This is a long reference book, and one not intended for the layperson. However, it turns out that it works quite well as a foundational text for those of us who are not research psychologists but readers simply wishing to learn about psychology. Each chapter follows a general pattern of explaining the foundational theories in each field, discussing ways these theories can be integrated, or providing new theories or frameworks for integration.

Take the book’s coverage of the Big Five Theory. The “Big Five” is a personality theory that provides a way to categorize all personality traits into five areas: extraversion, conscientiousness, openness to experience, agreeableness, and emotional stability. When researchers used it to analyze what makes leaders effective, however, the results were mixed. In the chapter on leadership, Daan van Knippenberg states that “the relationship between personality and leadership effectiveness is modest at best.” Instead, he proposes that social psychology models work better than the Big Five Theory because they analyze leaders “by taking a person-in-situation approach to leadership effectiveness.” Thus, although personality traits such as extraversion may affect one’s ability to lead, he says, we can gain a more complete perspective by analyzing leadership performance in the context of a given situation.

In a book that covers topics as disparate as motivation, prejudice, friendship, leadership, relationships, helping behavior, and antisocial behavior—each topic explored from the two perspectives of personality psychology and social psychology—a lay reader is likely to find several topics of interest. For example, in a chapter on multiculturalism, Veronica Benet-Martinez describes how the study of multiculturalism can be beneficial to both personality and social psychologists. I found her definition of multiculturalism interesting because it is so inclusive: “those who are mixed-race and mixed-ethnic, those who have lived in more than one country…those reared with at least one other culture in addition to the dominant mainstream culture, and those in intercultural relationships.” There is no commonly agreed-upon definition of the term, she tells us.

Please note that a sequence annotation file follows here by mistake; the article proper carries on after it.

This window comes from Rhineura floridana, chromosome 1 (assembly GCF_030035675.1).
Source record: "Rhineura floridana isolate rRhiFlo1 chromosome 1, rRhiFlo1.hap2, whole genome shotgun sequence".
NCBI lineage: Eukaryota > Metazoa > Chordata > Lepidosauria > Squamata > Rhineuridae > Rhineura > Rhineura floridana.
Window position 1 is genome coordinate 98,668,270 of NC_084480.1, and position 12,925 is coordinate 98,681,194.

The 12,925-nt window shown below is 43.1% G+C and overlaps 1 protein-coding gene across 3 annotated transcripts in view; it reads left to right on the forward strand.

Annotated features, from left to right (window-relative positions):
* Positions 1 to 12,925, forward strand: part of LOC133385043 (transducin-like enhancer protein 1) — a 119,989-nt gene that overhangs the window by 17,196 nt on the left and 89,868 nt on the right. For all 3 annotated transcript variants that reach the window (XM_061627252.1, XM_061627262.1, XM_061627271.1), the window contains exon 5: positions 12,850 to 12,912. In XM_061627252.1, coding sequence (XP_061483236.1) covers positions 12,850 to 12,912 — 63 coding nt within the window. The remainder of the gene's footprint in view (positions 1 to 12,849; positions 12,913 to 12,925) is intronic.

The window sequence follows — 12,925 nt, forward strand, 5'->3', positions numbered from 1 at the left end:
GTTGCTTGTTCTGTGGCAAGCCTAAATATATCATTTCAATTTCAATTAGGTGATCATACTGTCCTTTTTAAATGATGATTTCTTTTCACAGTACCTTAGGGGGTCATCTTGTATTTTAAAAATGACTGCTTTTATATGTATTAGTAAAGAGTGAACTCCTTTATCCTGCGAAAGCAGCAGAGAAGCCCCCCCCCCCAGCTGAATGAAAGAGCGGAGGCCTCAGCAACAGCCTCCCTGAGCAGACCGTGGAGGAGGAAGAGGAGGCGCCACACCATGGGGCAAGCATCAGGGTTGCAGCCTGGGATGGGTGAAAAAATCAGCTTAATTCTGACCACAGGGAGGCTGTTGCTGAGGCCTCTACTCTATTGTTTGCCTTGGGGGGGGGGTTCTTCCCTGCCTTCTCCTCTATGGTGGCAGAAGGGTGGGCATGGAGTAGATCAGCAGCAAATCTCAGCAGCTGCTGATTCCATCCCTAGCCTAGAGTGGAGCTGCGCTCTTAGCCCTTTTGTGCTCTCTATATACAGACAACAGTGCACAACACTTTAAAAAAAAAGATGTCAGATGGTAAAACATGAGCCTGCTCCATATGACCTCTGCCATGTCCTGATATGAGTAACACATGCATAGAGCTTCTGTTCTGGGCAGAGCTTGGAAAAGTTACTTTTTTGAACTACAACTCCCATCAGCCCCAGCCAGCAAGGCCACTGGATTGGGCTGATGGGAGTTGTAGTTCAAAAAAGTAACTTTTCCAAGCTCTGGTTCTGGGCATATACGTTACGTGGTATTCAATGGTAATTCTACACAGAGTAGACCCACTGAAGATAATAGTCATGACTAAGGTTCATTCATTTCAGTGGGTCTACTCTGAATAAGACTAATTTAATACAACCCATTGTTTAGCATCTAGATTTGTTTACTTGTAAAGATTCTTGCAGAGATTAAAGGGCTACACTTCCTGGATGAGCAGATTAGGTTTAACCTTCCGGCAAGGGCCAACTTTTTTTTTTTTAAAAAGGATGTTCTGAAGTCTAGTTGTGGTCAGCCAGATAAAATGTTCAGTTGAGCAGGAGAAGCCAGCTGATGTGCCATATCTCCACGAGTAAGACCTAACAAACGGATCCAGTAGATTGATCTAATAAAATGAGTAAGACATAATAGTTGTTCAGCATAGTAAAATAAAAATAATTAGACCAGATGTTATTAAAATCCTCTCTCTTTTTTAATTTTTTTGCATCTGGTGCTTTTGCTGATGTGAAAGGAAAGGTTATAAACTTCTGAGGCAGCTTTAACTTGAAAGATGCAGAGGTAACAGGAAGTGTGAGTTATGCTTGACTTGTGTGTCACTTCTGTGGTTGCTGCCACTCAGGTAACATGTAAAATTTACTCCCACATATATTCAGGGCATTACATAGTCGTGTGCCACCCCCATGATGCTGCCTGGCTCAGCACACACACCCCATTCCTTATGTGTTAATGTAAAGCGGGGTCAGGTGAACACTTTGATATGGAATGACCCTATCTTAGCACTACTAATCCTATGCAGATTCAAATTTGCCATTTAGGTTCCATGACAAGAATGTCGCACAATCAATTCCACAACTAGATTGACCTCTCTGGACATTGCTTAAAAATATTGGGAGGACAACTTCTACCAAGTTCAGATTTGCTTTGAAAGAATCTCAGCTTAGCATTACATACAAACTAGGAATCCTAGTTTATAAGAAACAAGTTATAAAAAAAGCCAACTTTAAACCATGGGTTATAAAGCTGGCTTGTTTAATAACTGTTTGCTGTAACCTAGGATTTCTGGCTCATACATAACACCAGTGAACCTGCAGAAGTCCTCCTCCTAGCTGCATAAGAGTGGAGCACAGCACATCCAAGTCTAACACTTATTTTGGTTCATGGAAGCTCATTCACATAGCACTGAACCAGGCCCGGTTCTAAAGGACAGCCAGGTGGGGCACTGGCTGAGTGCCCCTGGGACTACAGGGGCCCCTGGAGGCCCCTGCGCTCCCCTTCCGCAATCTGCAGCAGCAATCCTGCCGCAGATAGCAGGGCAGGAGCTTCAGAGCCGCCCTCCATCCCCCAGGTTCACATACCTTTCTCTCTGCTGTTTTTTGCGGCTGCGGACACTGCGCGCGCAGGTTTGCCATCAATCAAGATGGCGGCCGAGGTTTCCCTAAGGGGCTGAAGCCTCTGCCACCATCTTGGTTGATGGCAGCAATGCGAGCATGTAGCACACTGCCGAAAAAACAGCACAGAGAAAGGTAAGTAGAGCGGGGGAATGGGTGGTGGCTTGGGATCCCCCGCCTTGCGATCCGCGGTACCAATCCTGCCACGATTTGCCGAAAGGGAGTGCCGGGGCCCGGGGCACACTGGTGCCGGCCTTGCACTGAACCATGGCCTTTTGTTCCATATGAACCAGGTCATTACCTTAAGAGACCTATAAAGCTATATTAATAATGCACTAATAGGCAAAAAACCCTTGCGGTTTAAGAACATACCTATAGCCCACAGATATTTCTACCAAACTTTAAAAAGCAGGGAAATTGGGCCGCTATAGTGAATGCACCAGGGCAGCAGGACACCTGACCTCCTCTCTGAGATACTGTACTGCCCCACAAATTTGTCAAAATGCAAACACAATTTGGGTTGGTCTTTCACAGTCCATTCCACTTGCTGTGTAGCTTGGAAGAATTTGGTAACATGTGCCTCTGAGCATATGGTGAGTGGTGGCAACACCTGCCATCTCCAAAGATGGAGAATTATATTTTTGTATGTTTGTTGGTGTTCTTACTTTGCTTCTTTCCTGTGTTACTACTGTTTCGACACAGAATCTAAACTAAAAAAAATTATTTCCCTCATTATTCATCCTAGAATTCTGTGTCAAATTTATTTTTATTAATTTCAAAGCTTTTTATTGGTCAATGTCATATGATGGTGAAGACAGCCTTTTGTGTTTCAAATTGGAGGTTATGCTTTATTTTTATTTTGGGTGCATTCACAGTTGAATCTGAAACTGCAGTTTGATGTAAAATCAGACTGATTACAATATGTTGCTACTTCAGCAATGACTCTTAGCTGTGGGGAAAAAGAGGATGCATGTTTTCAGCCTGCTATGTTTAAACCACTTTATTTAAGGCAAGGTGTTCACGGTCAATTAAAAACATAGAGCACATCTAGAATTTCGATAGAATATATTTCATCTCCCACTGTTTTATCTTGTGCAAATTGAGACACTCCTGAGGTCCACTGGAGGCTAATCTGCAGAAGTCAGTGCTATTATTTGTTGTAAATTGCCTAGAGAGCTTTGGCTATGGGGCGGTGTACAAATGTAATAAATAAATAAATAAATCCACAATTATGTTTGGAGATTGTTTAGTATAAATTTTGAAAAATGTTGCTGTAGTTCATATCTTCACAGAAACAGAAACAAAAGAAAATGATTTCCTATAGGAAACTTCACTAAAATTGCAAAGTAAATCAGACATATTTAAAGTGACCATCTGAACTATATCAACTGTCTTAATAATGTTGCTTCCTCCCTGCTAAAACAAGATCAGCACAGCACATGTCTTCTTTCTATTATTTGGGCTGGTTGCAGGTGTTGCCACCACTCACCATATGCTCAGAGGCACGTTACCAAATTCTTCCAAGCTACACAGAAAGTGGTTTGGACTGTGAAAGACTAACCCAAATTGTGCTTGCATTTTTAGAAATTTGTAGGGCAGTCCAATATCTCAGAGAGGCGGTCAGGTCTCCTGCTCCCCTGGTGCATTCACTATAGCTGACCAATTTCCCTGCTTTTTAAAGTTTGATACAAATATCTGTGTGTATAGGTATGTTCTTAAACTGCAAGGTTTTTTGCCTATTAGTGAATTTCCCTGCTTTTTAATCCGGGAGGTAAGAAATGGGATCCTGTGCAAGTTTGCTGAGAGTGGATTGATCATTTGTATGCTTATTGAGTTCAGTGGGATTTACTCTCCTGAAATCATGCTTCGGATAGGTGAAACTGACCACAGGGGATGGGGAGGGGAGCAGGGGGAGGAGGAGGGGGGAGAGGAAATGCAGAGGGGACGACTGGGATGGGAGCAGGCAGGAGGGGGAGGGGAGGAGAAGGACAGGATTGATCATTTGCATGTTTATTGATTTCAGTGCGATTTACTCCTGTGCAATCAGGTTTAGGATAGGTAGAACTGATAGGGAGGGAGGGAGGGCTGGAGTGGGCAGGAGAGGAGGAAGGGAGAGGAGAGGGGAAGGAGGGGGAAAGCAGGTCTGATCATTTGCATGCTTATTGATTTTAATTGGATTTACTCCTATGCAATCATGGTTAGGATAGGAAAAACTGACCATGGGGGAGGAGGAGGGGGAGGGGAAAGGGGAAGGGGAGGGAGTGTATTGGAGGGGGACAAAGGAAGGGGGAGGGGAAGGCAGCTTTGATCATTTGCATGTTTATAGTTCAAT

Much of what psychologists have learned in the last few years has been based on new measuring techniques, including functional magnetic resonance imaging (fMRI) and electroencephalography (EEG). In a chapter called “Neuroscience Approaches in Social and Personality Psychology,” David M. Amodio and Eddie Harmon-Jones discuss how these relatively new techniques measure brain activity, and describe several theories that have been proposed based on these methods. One theory, that of the mirror neuron system, posits “a brain network devoted to understanding other people through their actions.” Amodio and Harmon-Jones state that the term mirror neurons refers “loosely to areas of the brain that are activated both when an individual observes the behavior of another person, and when one performs the same behavior”—i.e., when one mimics another’s actions.

Read the entire review here.

Related Situationist posts:

Posted in Book, Social Psychology | Leave a Comment »

Michael McCann Taking Situationist Sports to UNH

Posted by The Situationist Staff on January 11, 2013

McCann at UNH

Congratulations are in order to Michael McCann (who, among other things, is the co-founder of this blog).  The University of New Hampshire Law School just announced that they are launching the Sports & Entertainment Law Institute under the direction of Michael McCann, who will be moving from Vermont Law School where he directed the Sports Law Institute.  Here’s the announcement from UNH.

Noted sports law expert Michael McCann will join the University of New Hampshire School of Law this fall to launch a new Sports and Entertainment Law Institute. McCann has been a visiting professor at UNH Law during the 2012-13 academic year.

The Sports and Entertainment Law Institute will provide opportunities for students who demonstrate a talent and passion for sports and entertainment law with core skills in these practice areas and opportunities for thoughtful discussion of contemporary legal issues in the field. The Institute will help students gain real-world skills to obtain, and succeed in, careers in sports and entertainment law. Students will have the opportunity to enroll in a wide-range of core and supporting courses.

The Sports and Entertainment Law Institute will be a great pairing with our historic strengths in trademark and copyright law. And we are very fortunate to have Michael McCann, one of the most exciting legal scholars in the country, leading the way.

John Broderick, Dean of UNH Law

The Sports & Entertainment Law Institute will be part of UNH Law’s Franklin Pierce Center for Intellectual Property, which is consistently ranked by U.S. News and World Report as one of the nation’s best intellectual property law programs.

I’m thrilled to join a school which is deservedly renowned for its intellectual property law program. To launch a sports and entertainment law institute as part of this program is a fantastic opportunity. I can’t wait to work with students in developing hands-on skills in sports and entertainment law, and helping them enter those fields.

Michael McCann, Professor of Law